There are newer employer reviews for Finca International

Helpful (1)

Interesting and competitive job

  • Comp & Benefits
  • Work/Life Balance
  • Senior Management
  • Career Opportunities
Current Employee - Systems Administrator in Moscow (Russia)
Current Employee - Systems Administrator in Moscow (Russia)

I have been working at Finca International

Recommends
Recommends

Pros

Compensation are good in equivalent

Cons

Very bad and old equipment which is very unreliable

Advice to Management

Spend more money to equipment

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  1. Helpful (1)

    Intern

    • Comp & Benefits
    • Work/Life Balance
    • Culture & Values
    Current Employee - Anonymous Employee
    Current Employee - Anonymous Employee

    I have been working at Finca International

    Recommends
    Neutral Outlook
    Recommends
    Neutral Outlook

    Pros

    Good cause, nice people, interesting work

    Cons

    Unpaid, sometimes you work on a project that will not happen...

  2. Helpful (1)

    The most rewarding experience of my career and I would highly recommend it!

    • Comp & Benefits
    • Work/Life Balance
    • Senior Management
    • Culture & Values
    • Career Opportunities
    Former Employee - Global Communications Position in Washington, DC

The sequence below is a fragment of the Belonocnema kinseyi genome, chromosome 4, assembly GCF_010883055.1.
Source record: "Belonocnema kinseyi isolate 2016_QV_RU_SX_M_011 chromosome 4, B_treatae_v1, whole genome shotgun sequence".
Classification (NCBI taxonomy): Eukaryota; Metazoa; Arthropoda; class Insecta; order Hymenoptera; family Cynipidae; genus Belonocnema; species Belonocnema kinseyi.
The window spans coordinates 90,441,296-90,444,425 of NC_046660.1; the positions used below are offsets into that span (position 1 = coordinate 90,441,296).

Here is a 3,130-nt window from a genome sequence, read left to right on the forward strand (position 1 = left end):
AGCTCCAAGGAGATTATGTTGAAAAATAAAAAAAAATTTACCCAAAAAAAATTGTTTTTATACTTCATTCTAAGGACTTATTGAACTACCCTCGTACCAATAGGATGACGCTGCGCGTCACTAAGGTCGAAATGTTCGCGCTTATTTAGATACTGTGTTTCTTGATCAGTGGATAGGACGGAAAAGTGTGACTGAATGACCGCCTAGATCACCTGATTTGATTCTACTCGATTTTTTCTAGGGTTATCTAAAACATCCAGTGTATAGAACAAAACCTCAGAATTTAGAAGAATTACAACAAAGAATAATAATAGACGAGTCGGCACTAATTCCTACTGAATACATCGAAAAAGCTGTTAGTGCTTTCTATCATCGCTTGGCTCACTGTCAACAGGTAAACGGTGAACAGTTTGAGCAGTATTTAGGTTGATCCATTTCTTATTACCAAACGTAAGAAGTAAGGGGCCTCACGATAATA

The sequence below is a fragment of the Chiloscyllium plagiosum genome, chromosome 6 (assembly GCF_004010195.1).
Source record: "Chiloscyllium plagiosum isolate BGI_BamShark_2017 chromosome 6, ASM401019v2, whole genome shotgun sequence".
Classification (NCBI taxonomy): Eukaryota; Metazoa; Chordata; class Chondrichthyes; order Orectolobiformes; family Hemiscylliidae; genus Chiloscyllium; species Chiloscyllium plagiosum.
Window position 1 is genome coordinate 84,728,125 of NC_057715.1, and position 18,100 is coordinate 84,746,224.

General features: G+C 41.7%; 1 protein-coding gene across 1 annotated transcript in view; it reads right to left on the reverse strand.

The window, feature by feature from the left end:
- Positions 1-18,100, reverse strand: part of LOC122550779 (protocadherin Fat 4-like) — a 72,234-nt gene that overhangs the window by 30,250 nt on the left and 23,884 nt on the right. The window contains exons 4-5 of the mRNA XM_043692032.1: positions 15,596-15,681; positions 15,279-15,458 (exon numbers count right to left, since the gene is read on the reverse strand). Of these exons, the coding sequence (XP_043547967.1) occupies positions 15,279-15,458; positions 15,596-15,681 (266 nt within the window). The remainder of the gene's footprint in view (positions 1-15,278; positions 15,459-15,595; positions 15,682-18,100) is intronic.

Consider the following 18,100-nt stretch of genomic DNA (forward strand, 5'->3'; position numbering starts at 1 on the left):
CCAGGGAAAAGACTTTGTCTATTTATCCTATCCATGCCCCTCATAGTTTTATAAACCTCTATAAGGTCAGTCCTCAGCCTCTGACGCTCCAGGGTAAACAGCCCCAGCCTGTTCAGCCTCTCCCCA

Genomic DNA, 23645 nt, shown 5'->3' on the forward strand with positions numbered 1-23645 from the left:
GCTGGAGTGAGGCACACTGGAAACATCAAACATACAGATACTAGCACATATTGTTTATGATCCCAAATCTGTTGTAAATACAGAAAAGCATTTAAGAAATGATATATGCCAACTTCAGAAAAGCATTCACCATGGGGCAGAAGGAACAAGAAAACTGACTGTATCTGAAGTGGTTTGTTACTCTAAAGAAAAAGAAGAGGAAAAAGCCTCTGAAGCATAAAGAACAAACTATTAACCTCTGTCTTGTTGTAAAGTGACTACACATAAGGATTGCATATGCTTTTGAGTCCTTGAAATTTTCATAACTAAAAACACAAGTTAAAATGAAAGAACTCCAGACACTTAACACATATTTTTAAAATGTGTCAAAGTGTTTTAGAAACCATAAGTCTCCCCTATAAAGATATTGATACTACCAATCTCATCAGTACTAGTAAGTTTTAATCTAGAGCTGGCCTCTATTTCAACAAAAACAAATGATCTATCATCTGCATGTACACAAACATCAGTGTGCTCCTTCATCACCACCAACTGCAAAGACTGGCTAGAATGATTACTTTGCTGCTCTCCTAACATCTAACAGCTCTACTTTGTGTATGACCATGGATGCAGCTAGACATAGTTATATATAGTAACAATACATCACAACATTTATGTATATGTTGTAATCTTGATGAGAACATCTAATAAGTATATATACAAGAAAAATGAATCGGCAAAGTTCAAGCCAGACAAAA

Former Employee - Global Communications Position in Washington, DC

    I worked at Finca International full-time (more than a year)

    Recommends
    Positive Outlook
    Approves of CEO
    Recommends
    Positive Outlook
    Approves of CEO

    Pros

    Global team and mission. At FINCA you get to work with a truly diverse, global team where, despite such different backgrounds, everyone shares the same goals and mission. That may seem like a platitude, but at FINCA you will hear several languages spoken in every office (including D.C.) and will work with people from a couple dozen or more countries, but the mission is very clear and everyone is unified towards it. FINCA is also at the leading edge of the microfinance sector, as well as in new, related areas, so it is an exciting place to work, especially now.

    Kinda kumbaya, in a good way. Precisely because FINCA is such a tight-knit group with a unified mission to improve lives, FINCA is one of those rare “feel-good” places to work. There is very definitely a strong family feel here. Not in an overwhelming or cloying way, but in a supportive, warm, trusting and friendly environment where you could very likely develop some life-long friendships. (I felt like I was leaving home when I departed.) At the same time, everyone works very, very hard. But hard work well done is definitely rewarded and acknowledged throughout the organization.

    Continually new perspectives. In most positions you will have the opportunity to interact with staff working all over the world, often in remote areas of developing countries. (Literally 99% of FINCA’s staff are based “in the field” on four continents.) That global interaction is an irreplaceable, culturally enriching experience that will make you see the world in a new way. Talking with my comms and marketing colleagues in Africa, the Middle East, South Asia, and Latin America, and learning how each of them thought about or approached any given issue (work-related or otherwise) was fun, fascinating, eye-opening, and instructive . . . and almost a daily occurrence at FINCA. I deeply cherished that constant diversity of interaction and perspectives at FINCA, and in those interactions I made friends from around the world.